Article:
Last night I dreamt about Paris again. Unlike the previous night, this time I actually got to walk around the city. I woke up with an intense feeling of excitement and awe. A sense of incredulous eagerness hung around long after the dream had passed.

This is how I feel when I think about Paris, when I remember living there. In that city it seems like a grand surprise awaits you around every corner. You might wander into a deserted inner courtyard with ivy draped over 200-year old window sills, you might come upon a Chinese fish and poultry shop replete with curious knick-knacks. You might just read about a sound and light show happening…yes…tonight, in the Parc de la Villette, and you just might hop the next RER and go. When I lived there, when I visited, joy followed me wherever I went. And how could it not when you constantly expect to run into something wonderful, magical. There, even the gray rains of autumn are lovely. The frisk coldness of February mornings as you hurry across the Seine are punctuated with a sense of historicity. To think – people have rushed across these bridges for centuries, beholding the strict outlines of the Louvre and the hollow curves of St.Eustache. So many mysteries, so many treasures.

Still under the effect of last night’s dreamings, I climbed into the car. I was puzzling over why Paris and the French language have such an allure for me when I absent-mindedly turned on the CD player. From it the melodious, nostalgic tones of French song legend Joe Dasen brought me back and I smiled. Yes, this may have *something* to do with it.

Our family has listened to Jos Dasen ever since I could remember. His recordings played on our old record player, and sunk into the very depths of my unformed identity. In the critical days and years of my childhood, the simplicity of mornings, the warmth of evening tea with the winter winds howling outside, the strong love of my parents – all mingled with Joe Dasen. His soft French pronunciation, the lovely melodies, the happy songs left a powerful impact.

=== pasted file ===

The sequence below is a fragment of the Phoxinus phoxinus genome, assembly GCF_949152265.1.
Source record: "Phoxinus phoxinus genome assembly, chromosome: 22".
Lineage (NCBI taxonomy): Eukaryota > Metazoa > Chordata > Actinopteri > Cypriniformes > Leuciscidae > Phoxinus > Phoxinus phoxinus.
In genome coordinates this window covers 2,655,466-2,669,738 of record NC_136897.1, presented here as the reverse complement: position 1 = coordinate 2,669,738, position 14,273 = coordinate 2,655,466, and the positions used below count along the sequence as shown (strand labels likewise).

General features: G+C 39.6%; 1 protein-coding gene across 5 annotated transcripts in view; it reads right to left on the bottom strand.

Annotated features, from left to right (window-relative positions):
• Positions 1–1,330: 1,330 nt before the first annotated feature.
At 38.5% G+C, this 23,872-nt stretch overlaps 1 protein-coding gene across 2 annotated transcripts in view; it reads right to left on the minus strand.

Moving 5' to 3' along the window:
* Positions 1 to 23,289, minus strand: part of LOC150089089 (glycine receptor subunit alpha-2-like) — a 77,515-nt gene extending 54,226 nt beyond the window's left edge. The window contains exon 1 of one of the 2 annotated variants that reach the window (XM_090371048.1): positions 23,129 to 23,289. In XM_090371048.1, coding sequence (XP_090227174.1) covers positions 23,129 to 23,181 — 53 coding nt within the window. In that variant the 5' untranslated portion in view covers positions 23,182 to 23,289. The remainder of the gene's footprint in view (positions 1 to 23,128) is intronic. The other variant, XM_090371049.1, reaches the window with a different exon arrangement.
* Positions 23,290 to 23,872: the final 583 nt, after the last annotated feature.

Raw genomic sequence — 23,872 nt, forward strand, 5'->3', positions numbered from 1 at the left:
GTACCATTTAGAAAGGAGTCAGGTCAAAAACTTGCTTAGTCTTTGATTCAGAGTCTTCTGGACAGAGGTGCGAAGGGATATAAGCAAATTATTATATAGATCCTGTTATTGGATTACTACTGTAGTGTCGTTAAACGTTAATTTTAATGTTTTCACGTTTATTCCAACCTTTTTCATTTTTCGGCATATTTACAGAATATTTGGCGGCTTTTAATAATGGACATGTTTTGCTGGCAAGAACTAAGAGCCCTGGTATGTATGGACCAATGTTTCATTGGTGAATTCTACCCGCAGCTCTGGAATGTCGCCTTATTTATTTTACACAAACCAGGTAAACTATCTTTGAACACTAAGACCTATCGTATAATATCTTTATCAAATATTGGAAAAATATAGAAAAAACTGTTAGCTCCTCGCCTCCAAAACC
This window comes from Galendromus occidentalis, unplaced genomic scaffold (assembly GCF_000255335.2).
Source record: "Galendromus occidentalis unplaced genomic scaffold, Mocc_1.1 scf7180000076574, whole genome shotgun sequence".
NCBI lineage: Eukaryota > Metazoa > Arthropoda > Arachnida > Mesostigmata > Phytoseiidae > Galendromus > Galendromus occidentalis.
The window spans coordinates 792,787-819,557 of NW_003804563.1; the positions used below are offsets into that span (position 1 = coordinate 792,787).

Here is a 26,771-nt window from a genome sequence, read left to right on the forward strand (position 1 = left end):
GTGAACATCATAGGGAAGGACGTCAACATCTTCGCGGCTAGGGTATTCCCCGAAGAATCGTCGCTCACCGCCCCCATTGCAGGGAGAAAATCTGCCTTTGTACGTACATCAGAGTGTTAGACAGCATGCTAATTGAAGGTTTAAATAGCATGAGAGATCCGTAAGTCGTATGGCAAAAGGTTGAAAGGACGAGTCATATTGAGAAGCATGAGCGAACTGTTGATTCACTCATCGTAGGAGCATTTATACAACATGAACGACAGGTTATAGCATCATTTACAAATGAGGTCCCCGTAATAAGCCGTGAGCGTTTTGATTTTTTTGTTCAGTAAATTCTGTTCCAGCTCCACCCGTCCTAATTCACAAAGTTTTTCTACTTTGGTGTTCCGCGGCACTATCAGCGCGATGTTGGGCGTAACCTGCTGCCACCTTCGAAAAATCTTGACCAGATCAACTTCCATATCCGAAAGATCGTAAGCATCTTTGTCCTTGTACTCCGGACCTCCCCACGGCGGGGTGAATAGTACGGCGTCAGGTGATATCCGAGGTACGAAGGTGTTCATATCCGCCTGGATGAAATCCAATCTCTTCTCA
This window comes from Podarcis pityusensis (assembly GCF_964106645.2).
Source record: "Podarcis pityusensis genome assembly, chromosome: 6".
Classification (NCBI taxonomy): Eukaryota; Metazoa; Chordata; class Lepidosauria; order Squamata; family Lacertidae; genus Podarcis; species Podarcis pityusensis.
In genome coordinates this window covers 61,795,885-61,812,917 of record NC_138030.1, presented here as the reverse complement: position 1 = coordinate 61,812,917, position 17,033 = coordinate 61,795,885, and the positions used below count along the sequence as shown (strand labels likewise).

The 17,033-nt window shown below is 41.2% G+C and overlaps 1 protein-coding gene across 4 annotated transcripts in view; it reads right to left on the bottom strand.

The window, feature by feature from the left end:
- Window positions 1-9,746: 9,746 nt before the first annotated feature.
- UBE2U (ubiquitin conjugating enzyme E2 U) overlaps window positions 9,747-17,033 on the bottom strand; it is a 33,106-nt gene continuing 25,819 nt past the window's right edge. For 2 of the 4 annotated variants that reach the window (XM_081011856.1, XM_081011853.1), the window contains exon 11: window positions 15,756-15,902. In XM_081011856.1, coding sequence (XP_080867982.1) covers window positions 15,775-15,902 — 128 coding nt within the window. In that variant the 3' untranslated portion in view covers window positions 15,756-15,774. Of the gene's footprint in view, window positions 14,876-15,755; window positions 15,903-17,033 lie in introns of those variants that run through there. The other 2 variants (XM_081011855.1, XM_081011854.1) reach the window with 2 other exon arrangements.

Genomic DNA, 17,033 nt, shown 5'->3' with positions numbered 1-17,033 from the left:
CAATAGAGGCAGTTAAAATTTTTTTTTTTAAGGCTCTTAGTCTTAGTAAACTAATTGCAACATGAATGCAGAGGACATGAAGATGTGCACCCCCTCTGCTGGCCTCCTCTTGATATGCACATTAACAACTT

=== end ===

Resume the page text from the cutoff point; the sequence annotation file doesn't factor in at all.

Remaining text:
And so it is no wonder that I came to love the French language, that I took classes in French starting from 7th grade when they were first offered, and by the time I had graduated from high school, had visited Paris twice. During the first visit I made a promise to myself to return in five, six years, to live and study there as a college student. I did return, and that year of my life was like no other, before or after.

Judging by my dreams, my love for Paris is as strong as my love has been for the most important men in my life. The dreams are almost always tinted with longing, with excitement at the prospect of a reunion, with a powerful sense of loss. It’s as if Paris was the lover who died at the height of our romance. Now I look for it, yearn for it, miss it. But it is nowhere to be found. Most dreams end in frustration. I am in Paris but cannot wander around freely. I am stuck in some shabby corner of a dilapidated house, gazing out at the Eiffel Tower but unable to come closer. If I do walk around, I invariably get lost. I discover dank passageways, strange people beckon me to come closer, I lose my bearings in a labyrinth of rues and avenues. Eventually I wake up and make mental notes to explore those parts of Paris that I dream about more fully next time I am there.

Why does it keep coming back to me? I have not been back in 7 years, and yet, it’s as if I just left. Maybe I had not stayed there long enough? Maybe its influence on me was so powerful, that the aftershocks are rocking me still. I came there in the fall of my third year in college with my boyfriend, ten months later I left a married woman, pregnant. The man I married was not the boyfriend I came with. Maybe the drama surrounding those ten months is what’s causing my brain, unconsciously while I sleep, to continue sorting and resorting through the collateral damage.

But I think it’s more simple than that. Hemingway summed it up best when he wrote, “If you are lucky enough to have lived in Paris as a young man, then wherever you go for the rest of your life it stays with you, for Paris is a moveable feast.”

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